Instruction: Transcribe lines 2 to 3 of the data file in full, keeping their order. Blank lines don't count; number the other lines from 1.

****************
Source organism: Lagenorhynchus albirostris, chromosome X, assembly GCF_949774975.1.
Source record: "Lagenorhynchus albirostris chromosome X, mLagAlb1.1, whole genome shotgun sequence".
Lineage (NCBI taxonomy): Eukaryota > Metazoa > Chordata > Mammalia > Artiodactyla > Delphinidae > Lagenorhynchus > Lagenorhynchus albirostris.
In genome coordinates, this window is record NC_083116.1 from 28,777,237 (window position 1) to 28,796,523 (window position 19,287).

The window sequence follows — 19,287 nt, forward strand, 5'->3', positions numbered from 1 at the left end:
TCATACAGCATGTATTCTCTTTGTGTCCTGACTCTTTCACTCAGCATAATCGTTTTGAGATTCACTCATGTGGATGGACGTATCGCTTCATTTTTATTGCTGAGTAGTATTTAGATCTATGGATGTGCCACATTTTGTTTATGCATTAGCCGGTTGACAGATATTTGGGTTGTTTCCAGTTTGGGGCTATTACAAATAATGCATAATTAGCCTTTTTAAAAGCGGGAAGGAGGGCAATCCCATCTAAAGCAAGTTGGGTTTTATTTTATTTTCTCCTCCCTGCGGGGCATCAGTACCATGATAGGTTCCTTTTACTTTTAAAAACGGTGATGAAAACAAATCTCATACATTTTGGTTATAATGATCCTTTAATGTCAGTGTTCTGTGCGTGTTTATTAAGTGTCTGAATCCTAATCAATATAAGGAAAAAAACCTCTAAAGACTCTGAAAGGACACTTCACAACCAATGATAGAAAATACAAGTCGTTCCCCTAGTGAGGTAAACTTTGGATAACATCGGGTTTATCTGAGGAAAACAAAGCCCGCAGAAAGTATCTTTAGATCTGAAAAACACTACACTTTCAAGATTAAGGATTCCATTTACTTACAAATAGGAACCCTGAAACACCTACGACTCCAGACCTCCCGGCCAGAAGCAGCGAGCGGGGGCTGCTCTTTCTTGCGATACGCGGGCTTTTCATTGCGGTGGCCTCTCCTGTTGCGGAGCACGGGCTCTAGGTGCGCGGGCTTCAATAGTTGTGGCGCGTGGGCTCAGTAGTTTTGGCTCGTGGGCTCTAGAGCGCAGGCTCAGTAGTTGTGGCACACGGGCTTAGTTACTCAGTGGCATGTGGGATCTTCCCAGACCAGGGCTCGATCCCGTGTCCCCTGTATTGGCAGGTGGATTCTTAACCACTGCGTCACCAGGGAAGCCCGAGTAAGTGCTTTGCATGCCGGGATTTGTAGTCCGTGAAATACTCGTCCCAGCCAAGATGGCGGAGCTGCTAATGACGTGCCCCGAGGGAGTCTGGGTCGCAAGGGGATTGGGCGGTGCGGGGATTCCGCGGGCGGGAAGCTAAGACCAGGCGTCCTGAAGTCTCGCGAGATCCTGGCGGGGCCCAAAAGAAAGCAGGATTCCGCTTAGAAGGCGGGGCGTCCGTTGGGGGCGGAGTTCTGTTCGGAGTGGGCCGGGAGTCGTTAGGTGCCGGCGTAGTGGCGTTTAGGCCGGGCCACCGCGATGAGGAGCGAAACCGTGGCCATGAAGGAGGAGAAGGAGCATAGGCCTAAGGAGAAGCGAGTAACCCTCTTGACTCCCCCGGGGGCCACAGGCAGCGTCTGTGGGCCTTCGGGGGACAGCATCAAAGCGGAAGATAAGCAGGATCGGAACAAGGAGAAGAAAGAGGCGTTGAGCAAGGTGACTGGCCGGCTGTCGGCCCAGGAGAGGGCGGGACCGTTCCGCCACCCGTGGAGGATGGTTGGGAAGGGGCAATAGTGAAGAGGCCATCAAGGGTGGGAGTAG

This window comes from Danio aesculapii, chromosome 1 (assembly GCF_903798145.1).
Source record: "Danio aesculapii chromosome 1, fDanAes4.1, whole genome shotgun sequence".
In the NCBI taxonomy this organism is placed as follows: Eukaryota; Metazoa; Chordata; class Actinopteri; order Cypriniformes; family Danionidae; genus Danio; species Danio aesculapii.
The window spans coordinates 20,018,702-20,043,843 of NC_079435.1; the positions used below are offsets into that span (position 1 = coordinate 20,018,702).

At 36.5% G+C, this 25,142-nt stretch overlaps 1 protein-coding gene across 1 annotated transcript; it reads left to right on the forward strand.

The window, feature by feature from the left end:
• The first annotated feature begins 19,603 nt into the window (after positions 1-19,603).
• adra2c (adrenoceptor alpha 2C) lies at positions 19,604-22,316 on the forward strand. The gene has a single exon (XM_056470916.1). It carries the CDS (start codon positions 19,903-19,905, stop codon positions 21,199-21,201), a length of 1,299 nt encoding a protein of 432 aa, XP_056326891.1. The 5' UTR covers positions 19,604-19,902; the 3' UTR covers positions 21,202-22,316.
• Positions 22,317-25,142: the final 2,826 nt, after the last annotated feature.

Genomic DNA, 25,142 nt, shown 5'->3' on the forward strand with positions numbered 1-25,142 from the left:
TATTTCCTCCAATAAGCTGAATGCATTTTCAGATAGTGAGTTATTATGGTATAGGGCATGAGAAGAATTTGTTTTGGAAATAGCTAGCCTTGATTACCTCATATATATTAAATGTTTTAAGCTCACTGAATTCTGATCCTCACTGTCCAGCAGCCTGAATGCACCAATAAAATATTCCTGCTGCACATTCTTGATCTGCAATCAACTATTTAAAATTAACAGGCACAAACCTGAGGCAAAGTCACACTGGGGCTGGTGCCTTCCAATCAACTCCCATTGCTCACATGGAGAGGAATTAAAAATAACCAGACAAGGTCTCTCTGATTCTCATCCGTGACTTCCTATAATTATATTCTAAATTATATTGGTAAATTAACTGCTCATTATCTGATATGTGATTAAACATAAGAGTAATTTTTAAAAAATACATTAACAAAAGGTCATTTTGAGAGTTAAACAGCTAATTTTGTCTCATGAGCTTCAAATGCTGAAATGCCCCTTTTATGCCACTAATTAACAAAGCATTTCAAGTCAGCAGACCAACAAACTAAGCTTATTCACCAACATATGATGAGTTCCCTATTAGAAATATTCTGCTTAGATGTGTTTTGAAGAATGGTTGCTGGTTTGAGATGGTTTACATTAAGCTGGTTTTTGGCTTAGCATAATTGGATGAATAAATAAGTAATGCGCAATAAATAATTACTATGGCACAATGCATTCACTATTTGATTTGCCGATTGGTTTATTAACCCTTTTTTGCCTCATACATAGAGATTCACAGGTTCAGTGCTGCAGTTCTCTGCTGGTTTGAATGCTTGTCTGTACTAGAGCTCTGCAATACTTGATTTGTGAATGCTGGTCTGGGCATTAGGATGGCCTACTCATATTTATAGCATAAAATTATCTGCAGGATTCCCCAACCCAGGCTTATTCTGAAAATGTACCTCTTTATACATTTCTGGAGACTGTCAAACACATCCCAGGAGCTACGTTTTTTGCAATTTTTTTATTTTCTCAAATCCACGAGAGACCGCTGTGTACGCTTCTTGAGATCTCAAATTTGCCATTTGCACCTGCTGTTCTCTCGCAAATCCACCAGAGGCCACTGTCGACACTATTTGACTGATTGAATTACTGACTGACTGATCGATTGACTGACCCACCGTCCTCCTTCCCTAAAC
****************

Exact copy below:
Source record: "Lagenorhynchus albirostris chromosome X, mLagAlb1.1, whole genome shotgun sequence".
Lineage (NCBI taxonomy): Eukaryota > Metazoa > Chordata > Mammalia > Artiodactyla > Delphinidae > Lagenorhynchus > Lagenorhynchus albirostris.